Fred Rogers’ death makes me think that maybe the rapture has come. The one real person on earth who embodied Christian values has been spirited away to safety, the rest of us left behind to face the apocalypse. Of course, I’m an atheist - I don’t even believe in god, but I loved Fred Rogers. Not a kinder, gentler soul existed in the world -- his simple message, that all children need to feel loved and protected, was so comforting to me when I was a kid.

I’m startled by the tremendous grief I feel. It’s been so long since I’ve seen his show -- since a Children and Television class I took in college, where the professor, a Baltimore Sun media critic, made mild jokes about him being “square.” The names of some of Mr. Rogers’ alter egos have faded from my memory, but I remember King Friday XIII, Meow-Meow, Mr. McFeely, Lady Elaine. More prominent is the feeling of peace the show evoked in me as a kid, the calming effect he had.

This morning I came across a quote in The Washington Post that really moved me and I think summed up Fred Rogers’ impact on the world:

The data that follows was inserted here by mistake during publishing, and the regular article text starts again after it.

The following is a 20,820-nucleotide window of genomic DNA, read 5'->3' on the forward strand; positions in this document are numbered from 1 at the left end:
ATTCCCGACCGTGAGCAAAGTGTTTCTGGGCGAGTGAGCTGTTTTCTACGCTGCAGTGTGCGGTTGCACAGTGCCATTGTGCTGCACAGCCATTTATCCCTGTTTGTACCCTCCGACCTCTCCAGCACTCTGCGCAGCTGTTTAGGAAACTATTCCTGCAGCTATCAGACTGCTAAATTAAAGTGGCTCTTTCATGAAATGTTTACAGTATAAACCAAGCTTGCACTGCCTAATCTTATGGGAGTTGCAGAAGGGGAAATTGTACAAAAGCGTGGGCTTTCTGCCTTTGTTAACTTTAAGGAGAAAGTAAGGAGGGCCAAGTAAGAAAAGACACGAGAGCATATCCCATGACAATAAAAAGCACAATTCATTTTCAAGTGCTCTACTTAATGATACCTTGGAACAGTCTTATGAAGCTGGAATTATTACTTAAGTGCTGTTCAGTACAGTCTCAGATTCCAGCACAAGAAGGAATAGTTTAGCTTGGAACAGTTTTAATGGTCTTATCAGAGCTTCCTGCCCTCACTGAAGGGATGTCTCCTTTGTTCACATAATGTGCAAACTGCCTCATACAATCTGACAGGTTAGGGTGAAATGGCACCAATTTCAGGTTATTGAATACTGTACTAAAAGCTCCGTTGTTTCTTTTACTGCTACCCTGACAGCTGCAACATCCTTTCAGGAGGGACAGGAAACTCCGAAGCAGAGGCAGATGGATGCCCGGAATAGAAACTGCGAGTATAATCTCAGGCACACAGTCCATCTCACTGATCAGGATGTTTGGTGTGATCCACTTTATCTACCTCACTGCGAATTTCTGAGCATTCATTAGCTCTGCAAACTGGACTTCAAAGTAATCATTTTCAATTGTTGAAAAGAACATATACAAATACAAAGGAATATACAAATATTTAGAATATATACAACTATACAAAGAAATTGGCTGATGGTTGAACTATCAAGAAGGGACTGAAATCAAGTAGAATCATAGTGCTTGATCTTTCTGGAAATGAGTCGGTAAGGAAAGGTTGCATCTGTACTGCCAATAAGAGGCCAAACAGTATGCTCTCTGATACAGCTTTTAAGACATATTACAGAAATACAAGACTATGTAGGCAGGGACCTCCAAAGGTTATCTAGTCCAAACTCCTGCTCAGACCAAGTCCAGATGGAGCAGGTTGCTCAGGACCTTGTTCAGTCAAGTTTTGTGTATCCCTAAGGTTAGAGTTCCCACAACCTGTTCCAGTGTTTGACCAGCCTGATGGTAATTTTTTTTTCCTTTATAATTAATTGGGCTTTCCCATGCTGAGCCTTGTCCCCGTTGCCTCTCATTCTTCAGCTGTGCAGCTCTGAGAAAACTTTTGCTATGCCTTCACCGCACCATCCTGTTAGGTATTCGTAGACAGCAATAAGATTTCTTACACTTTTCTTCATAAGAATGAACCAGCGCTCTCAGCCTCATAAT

Perhaps no story speaks more about the depths of Mister Rogers' appeal, about his pervasive grace, than one he recounted in an Esquire magazine profile a few years ago. It seems that Fred Rogers wanted to meet Koko, the gorilla who was taught to communicate using American Sign Language. Koko had watched Mister Rogers on television. When they first encountered each other, the 280-pound gorilla instantly enfolded Fred Rogers, all 143 pounds of him, in a massive embrace.

And then? And then Koko took off Mister Rogers's shoes.

Does anything more need to be said?